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Everything posted by MelissaH

  1. My experiences match Anna's. Spoons in the bag float for me as well.
  2. When you figure out how to get carrots to sink, I'll nominate you for a Nobel Prize.
  3. Here's to 2021. I hope to see some of you before then, once we can gather again.
  4. Is now a good time to say (again?) that Michael Ruhlman's book Grocery is a good read?
  5. We use a Pringles can with the bottom cut out, along with a canning funnel. The top of the bag folds over the rim of the can, the funnel goes inside for neat filling, and then you can remove the funnel, unfold the bag, and lift the can off. If the bag-inside-the-can is filled all the way up, there will still be enough space to seal the bag.
  6. You might also look for the marshmallow recipe from BraveTart (Stella Parks). It's in her cookbook, but the only place I found it on line is embedded here: https://www.saveur.com/best-white-layer-cake-recipe/ In the book, she gives a few variations, including for a marshmallow that she says is specifically good for hot chocolate and not good for toasting on a stick because it's too fragile. None of her marshmallows use egg. (IMHO, you need gelatin or egg but not both. I find I strongly prefer the taste of those without egg.)
  7. Oh man. When we lived in Ohio, our usual route to visit my husband's family in the exurbs of Grand Rapids took us right through AA, and we'd periodically stop at Zingerman's as we drove through. But since we moved, we don't pass through anymore, so it's been, oh, more than 15 years since my last visit. Lucky you!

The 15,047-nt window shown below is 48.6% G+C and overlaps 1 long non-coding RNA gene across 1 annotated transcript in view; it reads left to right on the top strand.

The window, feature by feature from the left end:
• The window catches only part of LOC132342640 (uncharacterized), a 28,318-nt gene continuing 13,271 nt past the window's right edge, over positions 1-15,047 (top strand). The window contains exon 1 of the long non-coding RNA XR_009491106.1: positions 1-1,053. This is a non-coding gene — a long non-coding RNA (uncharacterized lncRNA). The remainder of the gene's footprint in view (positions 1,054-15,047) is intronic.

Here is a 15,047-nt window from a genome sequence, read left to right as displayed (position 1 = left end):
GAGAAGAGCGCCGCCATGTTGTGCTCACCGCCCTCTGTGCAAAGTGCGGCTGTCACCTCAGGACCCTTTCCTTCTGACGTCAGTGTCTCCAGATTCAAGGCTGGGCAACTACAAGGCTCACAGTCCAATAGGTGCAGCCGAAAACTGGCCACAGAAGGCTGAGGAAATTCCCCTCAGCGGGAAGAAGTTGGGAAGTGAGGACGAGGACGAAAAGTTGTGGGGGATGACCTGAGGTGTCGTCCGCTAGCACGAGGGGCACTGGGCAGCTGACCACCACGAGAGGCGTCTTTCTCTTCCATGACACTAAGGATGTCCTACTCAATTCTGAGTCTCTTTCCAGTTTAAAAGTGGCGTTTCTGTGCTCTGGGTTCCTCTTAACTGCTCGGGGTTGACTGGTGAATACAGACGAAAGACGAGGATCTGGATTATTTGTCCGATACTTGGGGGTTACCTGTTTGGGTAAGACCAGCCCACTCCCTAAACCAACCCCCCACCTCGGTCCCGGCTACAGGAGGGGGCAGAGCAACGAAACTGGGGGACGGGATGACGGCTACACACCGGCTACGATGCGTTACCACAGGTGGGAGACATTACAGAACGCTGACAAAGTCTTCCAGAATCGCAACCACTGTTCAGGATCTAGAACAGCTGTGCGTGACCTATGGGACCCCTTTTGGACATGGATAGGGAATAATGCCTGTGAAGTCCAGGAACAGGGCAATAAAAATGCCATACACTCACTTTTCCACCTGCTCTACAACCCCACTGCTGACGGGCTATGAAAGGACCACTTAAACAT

8. @Kerry Beal, we really must acquaint you with Paula's donuts. They're amazingly good even when you pick up a box of them at 6 PM, just before you drive home, mostly to eat the next morning. (And if you ever need to eat them in the car, I recommend a glazed cruller, because it's delicious and there's nothing that is likely to drip off the donut and into your lap or the cracks of the car.) @patris, let me know how I can help you make this happen!
  9. Is now an appropriate time for me to ask whether Paula's Donuts could be a part of breakfast on a day when I'm there to take advantage of them?
  10. Dutch ramen story: five years ago when my husband was on sabbatical, we spent three months living in the Dutch-speaking part of Belgium. I got super-excited during our first couple of days when, as we walked around town learning where things were, I saw a number of shops that had "RAMEN" signs with large letters. Remember what I said earlier about not being at all fluent in Dutch? Turns out that ramen is Dutch for windows. These all were stores that sold windows, not Japanese noodle restaurants. My Parisian family refer to chicken lunchmeat, particularly the kind sold already sliced in packets, as "chicken ham". I guess "ham" has become a generic term for any kind of sliced meat that goes into a sandwich, at least in France. (My family may have been using a direct translation from the French jambon when they talk about it in English.) Is it possible you saw a similar usage?